One of the benefits of ADR is that the parties can agree in advance which ADR provider they will use and what rules would govern in the event of a dispute. However, even when a particular provider is expressly designated in an agreement, the parties can always consent to other terms. A recent matter before ARS illustrates this point:
A husband and wife had executed a Living Trust Agreement. According to the terms of the Trust, upon the death of the surviving spouse, the assets of the Trust were to be distributed equally among their 4 children. One of the couple’s sons was named Executor. After the death of both parents a dispute arose when one of the children claimed that he did not receive his correct share of the trust. The disputed amount was about $50,000.
The Trust had a provision calling for the parties to arbitrate any dispute involving the Trust with the American Arbitration Association (AAA). Notwithstanding this provision, the child who believed he didn’t get his fair share filed an arbitration with Arbitration Resolution Services (ARS).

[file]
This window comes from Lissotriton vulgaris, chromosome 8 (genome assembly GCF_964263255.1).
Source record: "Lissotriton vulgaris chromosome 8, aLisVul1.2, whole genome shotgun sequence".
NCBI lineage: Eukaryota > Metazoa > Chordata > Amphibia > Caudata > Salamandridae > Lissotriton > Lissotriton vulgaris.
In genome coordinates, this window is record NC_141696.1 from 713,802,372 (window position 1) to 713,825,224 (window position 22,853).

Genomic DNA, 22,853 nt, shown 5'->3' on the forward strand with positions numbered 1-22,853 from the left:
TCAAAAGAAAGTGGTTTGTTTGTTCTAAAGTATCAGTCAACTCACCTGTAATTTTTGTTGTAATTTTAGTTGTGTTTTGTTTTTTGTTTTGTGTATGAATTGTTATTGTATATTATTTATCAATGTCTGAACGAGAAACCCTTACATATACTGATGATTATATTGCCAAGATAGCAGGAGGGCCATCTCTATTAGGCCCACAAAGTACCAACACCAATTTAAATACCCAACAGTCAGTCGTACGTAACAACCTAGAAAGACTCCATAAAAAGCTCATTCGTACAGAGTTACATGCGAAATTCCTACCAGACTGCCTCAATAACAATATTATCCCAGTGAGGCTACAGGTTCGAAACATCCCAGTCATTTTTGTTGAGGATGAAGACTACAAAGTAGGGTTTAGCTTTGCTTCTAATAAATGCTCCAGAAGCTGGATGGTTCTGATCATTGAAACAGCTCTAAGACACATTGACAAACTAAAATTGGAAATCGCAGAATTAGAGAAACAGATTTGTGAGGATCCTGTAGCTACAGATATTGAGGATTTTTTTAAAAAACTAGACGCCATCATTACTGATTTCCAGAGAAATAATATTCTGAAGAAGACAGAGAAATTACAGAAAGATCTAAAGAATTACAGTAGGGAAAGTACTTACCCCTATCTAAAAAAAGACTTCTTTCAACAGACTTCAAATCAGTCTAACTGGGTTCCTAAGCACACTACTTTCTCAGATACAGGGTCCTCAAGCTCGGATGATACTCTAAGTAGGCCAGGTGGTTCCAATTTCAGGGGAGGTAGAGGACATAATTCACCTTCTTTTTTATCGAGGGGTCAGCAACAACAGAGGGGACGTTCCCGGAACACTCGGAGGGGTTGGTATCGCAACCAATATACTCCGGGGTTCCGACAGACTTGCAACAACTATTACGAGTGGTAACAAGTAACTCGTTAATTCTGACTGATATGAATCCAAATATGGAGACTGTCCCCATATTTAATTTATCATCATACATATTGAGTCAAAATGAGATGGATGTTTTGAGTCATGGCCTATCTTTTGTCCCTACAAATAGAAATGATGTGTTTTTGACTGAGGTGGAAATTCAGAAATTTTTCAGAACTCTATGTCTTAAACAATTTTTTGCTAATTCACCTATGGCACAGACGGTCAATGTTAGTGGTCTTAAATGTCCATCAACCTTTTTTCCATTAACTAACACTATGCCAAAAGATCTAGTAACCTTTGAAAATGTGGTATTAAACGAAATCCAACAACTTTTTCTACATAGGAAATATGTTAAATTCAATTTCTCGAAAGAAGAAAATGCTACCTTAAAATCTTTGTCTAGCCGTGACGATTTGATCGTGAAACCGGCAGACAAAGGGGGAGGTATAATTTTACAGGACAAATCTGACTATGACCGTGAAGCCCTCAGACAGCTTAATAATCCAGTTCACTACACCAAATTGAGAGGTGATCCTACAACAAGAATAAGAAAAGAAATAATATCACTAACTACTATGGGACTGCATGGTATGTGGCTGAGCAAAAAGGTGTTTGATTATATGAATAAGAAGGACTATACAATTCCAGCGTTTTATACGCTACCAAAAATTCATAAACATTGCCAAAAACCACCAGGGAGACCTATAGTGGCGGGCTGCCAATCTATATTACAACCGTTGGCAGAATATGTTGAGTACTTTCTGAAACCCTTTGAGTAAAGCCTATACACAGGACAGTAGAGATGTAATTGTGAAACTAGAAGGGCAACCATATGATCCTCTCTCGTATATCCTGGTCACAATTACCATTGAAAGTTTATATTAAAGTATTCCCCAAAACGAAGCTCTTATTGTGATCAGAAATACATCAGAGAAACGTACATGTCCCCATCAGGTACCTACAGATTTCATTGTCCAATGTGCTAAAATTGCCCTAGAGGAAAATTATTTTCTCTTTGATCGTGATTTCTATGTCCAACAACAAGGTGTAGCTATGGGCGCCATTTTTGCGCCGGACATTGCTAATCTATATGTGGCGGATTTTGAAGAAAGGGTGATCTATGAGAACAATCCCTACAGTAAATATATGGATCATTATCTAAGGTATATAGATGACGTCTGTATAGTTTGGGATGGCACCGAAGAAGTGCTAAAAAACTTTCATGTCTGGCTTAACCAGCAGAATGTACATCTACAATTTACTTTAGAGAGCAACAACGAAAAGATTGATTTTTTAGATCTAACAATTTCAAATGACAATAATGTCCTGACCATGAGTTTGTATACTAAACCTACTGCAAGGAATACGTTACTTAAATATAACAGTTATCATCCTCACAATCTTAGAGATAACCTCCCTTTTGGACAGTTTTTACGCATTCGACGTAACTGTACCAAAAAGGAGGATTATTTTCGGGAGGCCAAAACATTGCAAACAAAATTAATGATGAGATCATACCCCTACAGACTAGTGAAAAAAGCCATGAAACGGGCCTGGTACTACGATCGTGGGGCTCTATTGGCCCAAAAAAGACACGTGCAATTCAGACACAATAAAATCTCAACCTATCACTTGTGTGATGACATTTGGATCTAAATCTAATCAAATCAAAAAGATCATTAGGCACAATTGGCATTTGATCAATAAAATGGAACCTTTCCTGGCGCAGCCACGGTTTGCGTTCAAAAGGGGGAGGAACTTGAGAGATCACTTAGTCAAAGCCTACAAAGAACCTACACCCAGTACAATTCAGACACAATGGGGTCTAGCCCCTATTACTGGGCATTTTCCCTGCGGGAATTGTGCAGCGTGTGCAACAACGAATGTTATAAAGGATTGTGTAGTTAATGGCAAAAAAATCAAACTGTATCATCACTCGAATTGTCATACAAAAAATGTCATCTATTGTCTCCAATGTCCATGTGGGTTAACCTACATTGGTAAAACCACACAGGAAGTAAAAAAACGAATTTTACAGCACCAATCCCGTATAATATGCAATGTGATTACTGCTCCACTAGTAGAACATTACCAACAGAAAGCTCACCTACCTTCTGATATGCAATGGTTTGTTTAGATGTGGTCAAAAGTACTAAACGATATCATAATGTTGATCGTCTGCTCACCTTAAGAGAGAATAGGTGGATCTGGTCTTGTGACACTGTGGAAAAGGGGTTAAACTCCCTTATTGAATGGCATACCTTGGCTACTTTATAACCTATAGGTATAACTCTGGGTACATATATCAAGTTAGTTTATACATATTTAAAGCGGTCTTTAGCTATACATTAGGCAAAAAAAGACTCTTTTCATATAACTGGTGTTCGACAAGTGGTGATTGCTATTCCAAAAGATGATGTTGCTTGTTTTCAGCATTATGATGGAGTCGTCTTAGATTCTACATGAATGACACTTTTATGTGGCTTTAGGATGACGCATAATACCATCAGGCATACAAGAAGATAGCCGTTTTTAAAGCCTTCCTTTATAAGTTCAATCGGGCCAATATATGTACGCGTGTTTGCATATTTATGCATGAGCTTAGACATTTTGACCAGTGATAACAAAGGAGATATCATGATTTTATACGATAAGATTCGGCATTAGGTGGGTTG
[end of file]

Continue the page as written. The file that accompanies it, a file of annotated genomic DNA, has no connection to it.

After giving notice via email of the arbitration filing to the parties as per ARS rules, ARS was contacted by the counsel of the Executor and advised that the matter was not properly filed with ARS since the Trust specifically named the AAA. At that point, the attorney was told he would need to file a formal response to the arbitration objecting to ARS as the correct venue. Alternatively, it was suggested that he familiarize himself with ARS before filing the Response.
Parties mutual consent:
Several weeks later, the attorney informed ARS that the parties were in favor of using ARS over the AAA and he had amended the Trust provision on disputes by removing the AAA and inserting ARS as the entity to conduct any arbitrations related to disputes with the trust. The major reason for their choosing ARS over the AAA was fees. The AAA would have cost them 5 times more.
The arbitration filed with ARS continued and a decision was ultimately rendered, in a matter of weeks.